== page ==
The UK's Nationwide Geology Club for Children

The Earth’s a Pizza Recipe

Sent in by Rockwatcher, Benedict Douglas

One day, when I sliced up a pizza for my dinner, I saw the inner workings of the Earth! Don’t believe me? Make a ‘Pizza Earth’ for yourself – then gobble it up afterwards! Follow these steps carefully – with an adult to help – to make a truly terrific terrestrial treat! See the Ingredients and Method below to find out how…


Earth Pizza photo by Kate Salmon

Earth Pizza photo by Kate Salmon

Always make sure you have a responsible adult with you when making these recipes
Start by biting off the very tip of the pizza (this should be either the cherry tomato or a piece of pepperoni). Imagine deep down, over 6400m down in fact, where you will find a massive solid blob over 1200 km wide, of the heavy metal iron. Your tomato is the inner core and is the very centre of the Earth!
Take another bite – either the pineapple or the salami. Shut your eyes and imagine a layer of liquid iron, 2550 km thick, swishing around the inner core. Iron has to be over 1500°C to melt, so thank your lucky stars your pizza is considerably cooler! This molten metal makes up the outer core and its movement around the inner core creates the Earth’s magnetic field. How cool is that?
Now you are on to the cheesy bit, which is called the mantle and is about 2800 km thick. It is made of very hot and very heavy rocks that are very peculiar. Although they are solid they can move, very slowly, like a liquid. It’s a bit like your melted cheese just before it cools down completely – it is no longer runny, but it can stretch and flow like a liquid.
Before you move up to the crust you might find a topping. The olive and the pepper represent two of the many minerals that you find under the crust: olivine (that’s your olives) and pyroxene (P for pepper, P for pyroxene).
Olivine is usually a lovely green colour, like the olive on your pizza. Over 50% of the upper part of the mantle is made of olivine, which can be found around volcano rocks on the surface. This is because it can be carried up to the surface from deep inside the Earth by rising magma, which then spurts out onto the surface. When it does this, the lovely green olivine can become a very pretty gemstone! Pyroxenes are more varied but almost as common. There are many types, all being different in colour (but mainly either browny or greeny) and they mostly occur either with olivine or in other igneous rocks.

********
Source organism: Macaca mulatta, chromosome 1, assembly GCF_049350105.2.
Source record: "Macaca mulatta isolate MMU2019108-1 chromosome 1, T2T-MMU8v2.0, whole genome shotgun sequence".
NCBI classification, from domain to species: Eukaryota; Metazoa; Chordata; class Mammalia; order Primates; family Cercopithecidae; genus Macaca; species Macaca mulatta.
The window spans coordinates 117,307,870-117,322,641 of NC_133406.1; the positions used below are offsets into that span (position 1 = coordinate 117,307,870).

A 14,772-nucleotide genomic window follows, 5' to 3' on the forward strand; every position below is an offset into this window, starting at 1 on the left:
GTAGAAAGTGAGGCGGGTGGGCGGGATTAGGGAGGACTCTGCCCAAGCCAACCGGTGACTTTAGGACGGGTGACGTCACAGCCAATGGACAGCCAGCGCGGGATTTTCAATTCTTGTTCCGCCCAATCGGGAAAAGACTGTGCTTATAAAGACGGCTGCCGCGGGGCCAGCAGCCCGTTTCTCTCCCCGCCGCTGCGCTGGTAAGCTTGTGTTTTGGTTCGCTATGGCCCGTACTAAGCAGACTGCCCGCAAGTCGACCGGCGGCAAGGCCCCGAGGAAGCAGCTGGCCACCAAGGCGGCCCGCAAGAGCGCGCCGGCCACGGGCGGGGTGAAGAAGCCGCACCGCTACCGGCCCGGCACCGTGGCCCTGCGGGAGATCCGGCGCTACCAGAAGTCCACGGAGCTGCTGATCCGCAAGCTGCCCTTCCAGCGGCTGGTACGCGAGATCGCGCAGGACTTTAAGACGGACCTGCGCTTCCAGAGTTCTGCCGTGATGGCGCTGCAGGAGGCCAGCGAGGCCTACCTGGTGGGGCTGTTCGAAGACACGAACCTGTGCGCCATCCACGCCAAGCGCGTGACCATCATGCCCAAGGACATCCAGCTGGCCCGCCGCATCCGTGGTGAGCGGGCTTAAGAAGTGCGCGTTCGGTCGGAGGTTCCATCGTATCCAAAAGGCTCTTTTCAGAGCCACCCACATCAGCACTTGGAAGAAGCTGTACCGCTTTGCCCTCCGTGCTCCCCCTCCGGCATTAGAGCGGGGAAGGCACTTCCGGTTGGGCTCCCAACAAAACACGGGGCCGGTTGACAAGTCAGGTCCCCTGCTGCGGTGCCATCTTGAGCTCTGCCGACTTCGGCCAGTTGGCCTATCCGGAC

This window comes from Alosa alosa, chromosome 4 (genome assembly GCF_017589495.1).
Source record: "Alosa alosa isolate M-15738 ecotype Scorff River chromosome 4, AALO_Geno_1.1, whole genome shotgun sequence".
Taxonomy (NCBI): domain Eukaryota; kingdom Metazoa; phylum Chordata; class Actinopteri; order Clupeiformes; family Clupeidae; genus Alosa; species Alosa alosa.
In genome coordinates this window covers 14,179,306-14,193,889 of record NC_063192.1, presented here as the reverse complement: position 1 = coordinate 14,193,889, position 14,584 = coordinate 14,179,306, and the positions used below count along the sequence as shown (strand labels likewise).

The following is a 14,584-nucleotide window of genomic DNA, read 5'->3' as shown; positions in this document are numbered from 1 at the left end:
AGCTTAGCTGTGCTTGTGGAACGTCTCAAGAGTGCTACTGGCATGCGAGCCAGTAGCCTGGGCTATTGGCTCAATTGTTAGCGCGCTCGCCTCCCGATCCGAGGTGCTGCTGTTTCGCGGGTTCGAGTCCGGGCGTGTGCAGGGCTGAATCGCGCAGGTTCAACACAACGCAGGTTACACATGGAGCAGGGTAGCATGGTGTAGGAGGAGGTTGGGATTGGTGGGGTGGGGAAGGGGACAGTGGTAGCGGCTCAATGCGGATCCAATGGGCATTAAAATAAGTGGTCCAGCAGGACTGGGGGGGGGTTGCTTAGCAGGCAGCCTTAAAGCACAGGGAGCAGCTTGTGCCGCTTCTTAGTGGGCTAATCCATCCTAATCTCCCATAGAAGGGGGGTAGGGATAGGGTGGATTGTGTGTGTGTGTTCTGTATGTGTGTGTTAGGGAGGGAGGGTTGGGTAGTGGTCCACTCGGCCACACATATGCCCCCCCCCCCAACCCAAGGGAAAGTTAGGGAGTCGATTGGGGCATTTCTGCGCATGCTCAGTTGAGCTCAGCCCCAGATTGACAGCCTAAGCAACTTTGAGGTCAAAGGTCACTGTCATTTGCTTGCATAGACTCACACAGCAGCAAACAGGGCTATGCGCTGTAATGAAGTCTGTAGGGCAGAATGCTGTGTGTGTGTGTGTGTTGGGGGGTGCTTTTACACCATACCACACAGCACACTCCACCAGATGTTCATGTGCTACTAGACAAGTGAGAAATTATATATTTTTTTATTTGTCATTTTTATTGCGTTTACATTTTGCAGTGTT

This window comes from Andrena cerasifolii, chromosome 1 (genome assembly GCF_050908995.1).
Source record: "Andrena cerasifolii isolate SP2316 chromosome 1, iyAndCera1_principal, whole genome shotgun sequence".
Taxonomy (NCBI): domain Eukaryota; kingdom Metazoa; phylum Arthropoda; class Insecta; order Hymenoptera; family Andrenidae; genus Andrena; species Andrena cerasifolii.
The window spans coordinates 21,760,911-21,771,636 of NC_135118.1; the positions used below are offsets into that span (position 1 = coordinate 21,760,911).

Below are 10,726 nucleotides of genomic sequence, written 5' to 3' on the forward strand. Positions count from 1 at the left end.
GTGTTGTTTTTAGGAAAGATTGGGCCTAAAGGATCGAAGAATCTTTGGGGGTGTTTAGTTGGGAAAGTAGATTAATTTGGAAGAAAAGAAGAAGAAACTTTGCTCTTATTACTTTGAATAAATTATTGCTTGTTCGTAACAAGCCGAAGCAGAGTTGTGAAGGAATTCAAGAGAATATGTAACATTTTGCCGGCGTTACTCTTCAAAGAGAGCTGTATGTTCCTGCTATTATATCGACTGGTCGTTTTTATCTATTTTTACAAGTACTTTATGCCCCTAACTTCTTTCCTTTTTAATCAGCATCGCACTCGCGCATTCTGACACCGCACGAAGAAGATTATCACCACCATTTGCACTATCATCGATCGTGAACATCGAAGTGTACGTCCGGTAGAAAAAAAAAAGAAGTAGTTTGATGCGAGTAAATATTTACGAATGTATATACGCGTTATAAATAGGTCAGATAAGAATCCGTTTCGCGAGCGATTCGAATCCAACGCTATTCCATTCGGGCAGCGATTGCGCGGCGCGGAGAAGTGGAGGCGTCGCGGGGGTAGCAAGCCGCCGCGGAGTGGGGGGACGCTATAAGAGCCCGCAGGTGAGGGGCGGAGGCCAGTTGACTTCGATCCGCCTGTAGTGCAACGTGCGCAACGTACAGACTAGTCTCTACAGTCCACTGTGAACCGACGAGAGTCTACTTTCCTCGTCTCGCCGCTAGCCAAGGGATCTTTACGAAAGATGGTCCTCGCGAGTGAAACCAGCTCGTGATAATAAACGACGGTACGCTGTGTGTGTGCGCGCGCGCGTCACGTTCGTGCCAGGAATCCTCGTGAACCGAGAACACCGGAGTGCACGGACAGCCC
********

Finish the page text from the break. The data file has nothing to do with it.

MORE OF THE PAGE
The pizza mushrooms are not minerals. They are mantle plumes. A mantle plume is hotter than the rest of the mantle and is very often mushroom shaped. It melts the rocks above it and turns them into magma which can shoot out of a volcano as lava! So you very often find volcanoes above mantle plumes, like on Hawaii or Iceland.
Finally, you can eat the crust. If you did it right, you  shouldn’t have much crust. This is because the Earth’s crust is also a very thin layer on the outer edge of the planet. The crust of the Earth can range from 5–40 km thick, but either way it’s not very thick compared to the insides of the Earth (a bit like the thickness of apple skin compared to the rest of the apple).
pyroxene photo by Geodaniel

pyroxene photo by Geodaniel

olivine photo by Aram Dulyan

olivine photo by Aram Dulyan

Now see below to tuck in and recognise the geology you have created.

One ready made pizza base
Passata or a jar of Tomato pasta sauce
Any cheese, grated (I used Cheddar – yum!)
Dried oregano
A pineapple slice and a cherry tomato or both a piece of salami and a piece of pepperoni (one has to be bigger than the other)

Added toppings:
Pepper, chopped small
Mushrooms, slice thinly

  1. Put the oven on at 190° or gas mark 5.
  2. Mix some dried oregano into the passata. Spread this on the pizza base, making sure you go very close to the edge.
  3. Put on the cheese, again taking it very close to the edge.
  4. Put the pineapple piece and half the cherry tomato in the centre of the pizza. Alternatively use the salami and the smaller pepperoni.
  5. Put on the olives and peppers, nearer to the crust than the centre.
  6. Place the mushrooms near the edge of the pizza with the stalk facing the centre of the pizza.
  7. Put in the oven for 12-14 minutes until the cheese is starting to go slightly brown.
Once it is out of the oven and cooled a bit, cut a big slice and put it on your plate. Then imagine the world beneath your feet as you eat it!


Author: Helen Connolly

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